Friday Clips 4/24/09

April 24, 2009 · Print This Article

A partial and subjective round-up of art-world events, news stories, blog links and other happenings in Chicago and beyond that got me thinkin’ this week.

*Art critic Alan Artner laid off from Chicago Tribune (Time Out Chicago).

*Rose Art Museum to remain open, but compromised (Art in America, via Art Fag City).

*New City reports that the Chicago Tribune narrowly avoided a planned protest event after the Trib’s Associate Managing Editor Geoff Brown agreed to meet with artists Lowell Thompson, Ashley Moy-Wooten and gallerist Andre Guichard to discuss the paper’s lack of coverage of African American artists and the South Side’s art scene. (Read the full article in this week’s Newcity Art).

*Collector sues Luis Vuitton and L.A.’s Museum of Contemporary Art over fraudulent Takashi Murakami art prints–or handbags–or something (Los Angeles Times).

*New School Apologizes for its handling of adjunct faculty firings (New York Times). Also see Hrag Vartanian’s ongoing coverage of what’s happening with the New School/Parsons protests and controversies – his coverage offers some of the most comprehensive, blog-wise.

*Two online interviews with Chicago’s InCUBATE spotted this week: Art21 blogger Beth Capper interviews the collective’s Abigail Satinsky here; Rhizome‘s Ceci Moss talks to the group collectively here.

*Blair Kamin reviews new Holocaust Museum in Skokie (The Skyline).

*Cody Hudson blogs at fecal face about his and Corey Arnold’s shows up now at Andrew Rafacz Gallery.

*Marina Vendrell Renaut’s knitted innards at Johansson Projects in San Francisco (via C-Monster).

*Roberta Smith interviewed in April issue of the Brooklyn Rail (via Two Coats of Paint; I read the full text earlier this week, however, as of this writing the Brooklyn Rail’s website seems to be down).

*Dr. Horrible lives again! (L.A. Times).

Trib Lays off Alan Artner

April 24, 2009 · Print This Article

Can we talk about this?

I just read (via Meg’s Twitter– I’ve been away from my computer for almost a full day, so this is fresh news to me) that the Chicago Tribune laid off its sole art critic, Alan Artner (sources: Time Out Chicago; Chicago Reader blog). Wow. I don’t know Mr. Artner personally but I am really sorry to hear about this. He seems to have been widely respected — a few detractors, of course, but my sense is that he did his job very well and has made a major contribution to art coverage in this city during his decades at the Tribune.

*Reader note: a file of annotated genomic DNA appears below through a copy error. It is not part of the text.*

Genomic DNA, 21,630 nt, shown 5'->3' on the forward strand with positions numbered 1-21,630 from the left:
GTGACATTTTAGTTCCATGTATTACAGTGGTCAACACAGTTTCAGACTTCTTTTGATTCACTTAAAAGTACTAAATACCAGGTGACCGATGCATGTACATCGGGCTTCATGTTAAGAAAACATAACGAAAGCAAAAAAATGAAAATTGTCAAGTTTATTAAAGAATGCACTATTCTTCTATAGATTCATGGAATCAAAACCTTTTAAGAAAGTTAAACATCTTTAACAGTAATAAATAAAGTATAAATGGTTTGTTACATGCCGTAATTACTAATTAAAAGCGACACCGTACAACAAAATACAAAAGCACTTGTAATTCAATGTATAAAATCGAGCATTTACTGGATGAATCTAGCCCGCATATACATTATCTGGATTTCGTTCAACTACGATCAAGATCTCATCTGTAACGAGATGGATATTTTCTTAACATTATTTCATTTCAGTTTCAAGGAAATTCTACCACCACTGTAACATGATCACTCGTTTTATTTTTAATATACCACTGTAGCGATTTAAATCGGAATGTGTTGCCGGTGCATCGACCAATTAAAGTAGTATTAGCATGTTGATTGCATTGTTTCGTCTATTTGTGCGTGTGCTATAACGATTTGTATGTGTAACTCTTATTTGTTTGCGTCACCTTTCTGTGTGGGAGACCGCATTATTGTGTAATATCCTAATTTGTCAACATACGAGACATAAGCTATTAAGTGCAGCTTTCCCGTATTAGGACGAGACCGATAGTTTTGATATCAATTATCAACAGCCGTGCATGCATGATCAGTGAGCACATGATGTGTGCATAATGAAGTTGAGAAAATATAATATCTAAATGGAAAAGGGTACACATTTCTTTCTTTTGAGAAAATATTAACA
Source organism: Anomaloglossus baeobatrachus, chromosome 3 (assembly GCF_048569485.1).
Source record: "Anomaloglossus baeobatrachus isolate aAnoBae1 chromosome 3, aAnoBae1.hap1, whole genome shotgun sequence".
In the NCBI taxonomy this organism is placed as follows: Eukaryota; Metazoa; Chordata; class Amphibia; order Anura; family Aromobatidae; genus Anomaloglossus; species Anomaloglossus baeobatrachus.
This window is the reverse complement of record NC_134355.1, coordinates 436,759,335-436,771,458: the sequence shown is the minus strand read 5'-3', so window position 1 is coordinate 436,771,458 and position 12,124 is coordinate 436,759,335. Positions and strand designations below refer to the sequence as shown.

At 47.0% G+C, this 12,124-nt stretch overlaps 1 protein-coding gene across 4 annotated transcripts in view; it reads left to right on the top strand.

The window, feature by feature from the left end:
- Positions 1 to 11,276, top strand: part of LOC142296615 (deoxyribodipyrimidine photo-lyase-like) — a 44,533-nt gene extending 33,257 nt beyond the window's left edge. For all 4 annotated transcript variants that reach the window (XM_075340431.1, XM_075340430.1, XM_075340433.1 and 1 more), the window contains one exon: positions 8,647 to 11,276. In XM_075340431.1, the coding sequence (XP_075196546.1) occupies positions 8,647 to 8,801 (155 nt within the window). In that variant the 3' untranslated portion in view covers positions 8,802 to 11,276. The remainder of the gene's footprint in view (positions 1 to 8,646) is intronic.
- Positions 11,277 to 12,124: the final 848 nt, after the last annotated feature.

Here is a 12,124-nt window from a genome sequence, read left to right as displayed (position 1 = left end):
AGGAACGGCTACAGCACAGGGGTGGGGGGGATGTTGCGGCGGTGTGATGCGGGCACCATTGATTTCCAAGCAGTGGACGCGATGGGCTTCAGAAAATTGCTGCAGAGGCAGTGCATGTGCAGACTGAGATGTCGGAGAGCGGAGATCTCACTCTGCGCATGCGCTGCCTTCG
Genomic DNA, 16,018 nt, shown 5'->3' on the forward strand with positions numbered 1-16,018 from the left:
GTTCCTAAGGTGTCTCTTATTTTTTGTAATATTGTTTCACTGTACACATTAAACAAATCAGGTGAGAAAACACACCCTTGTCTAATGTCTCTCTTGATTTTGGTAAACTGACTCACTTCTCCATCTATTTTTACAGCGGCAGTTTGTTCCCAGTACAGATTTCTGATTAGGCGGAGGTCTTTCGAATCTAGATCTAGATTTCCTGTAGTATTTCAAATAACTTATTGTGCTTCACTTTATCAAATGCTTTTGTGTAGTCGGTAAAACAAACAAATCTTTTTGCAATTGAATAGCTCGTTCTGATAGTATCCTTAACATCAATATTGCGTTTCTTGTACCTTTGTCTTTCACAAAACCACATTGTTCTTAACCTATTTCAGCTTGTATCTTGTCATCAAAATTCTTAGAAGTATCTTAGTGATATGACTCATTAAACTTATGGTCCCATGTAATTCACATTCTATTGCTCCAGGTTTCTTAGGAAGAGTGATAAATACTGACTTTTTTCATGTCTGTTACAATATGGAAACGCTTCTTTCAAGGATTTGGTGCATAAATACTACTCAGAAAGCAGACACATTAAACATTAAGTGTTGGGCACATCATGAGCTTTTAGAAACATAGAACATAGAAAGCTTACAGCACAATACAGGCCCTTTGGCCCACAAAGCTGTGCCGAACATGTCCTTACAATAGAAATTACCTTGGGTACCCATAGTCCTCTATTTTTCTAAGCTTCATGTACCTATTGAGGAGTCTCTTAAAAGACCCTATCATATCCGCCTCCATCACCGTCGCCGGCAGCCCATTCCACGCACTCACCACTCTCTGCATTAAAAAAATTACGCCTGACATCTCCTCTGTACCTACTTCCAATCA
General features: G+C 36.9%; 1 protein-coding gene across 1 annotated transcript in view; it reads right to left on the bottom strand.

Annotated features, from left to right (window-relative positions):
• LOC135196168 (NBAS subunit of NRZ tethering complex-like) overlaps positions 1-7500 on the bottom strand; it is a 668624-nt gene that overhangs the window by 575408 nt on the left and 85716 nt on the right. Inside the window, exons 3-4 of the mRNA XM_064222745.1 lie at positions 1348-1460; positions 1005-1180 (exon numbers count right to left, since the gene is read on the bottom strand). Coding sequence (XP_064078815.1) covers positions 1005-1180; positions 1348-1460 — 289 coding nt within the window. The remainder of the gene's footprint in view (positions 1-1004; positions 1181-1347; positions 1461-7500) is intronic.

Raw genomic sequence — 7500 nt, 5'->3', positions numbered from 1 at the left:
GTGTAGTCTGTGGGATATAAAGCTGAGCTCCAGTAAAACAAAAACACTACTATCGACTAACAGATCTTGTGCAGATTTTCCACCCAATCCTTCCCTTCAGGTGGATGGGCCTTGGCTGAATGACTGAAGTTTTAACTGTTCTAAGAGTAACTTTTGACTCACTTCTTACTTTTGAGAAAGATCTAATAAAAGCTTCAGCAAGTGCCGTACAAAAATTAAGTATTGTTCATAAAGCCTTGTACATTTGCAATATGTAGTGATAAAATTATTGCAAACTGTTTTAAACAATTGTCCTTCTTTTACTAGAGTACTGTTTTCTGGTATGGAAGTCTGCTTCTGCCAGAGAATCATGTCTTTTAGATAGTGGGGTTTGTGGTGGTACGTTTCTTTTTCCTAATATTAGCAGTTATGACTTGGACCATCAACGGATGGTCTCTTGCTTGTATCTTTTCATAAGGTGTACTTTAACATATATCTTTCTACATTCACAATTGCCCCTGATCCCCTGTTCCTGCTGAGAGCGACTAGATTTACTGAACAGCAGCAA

When I moved to Chicago last year I was really surprised at the lack of, let’s call it “mainstream press” art criticism in Chicago, including at the Tribune. I don’t think a major city daily should have only one art critic on staff like the Trib did (look at the L.A.Times–at least for now, they have chief art critic Christopher Knight plus David Pagel and several other longstanding freelance art critics who’ve made names for themselves over the years), but at least they had someone.  I was shocked that the Chicago Reader, this supposedly nationally recognized alternative weekly, doesn’t do regular art reviews and only occasionally covers the business end of what’s happening in art here. And relieved to discover New City‘s extensive coverage of Chicago art – that thin little weekly entertainment rag does a hell of a lot for the art scene in this city, no? But I’m blown away to learn that the city’s most prominent newspaper critic has been cut. We all know the Trib is bankrupt (and whither the Trib goes, so too the LA Times?). But this decision has symbolic ramifications too.

Since I’m new to Chicago, with not a lot of personal history with the art scene behind me to fully contextualize this news (or to allow me to feel cynical about it, frankly), I’d like to hear your thoughts and comments on this development.  How will the absence of regular, critical art coverage in the city’s major daily paper impact Chicago’s visual arts community (if at all)? Are there outlets in this city big enough to absorb someone with Artner’s experience and talents, or will he be forced to go elsewhere?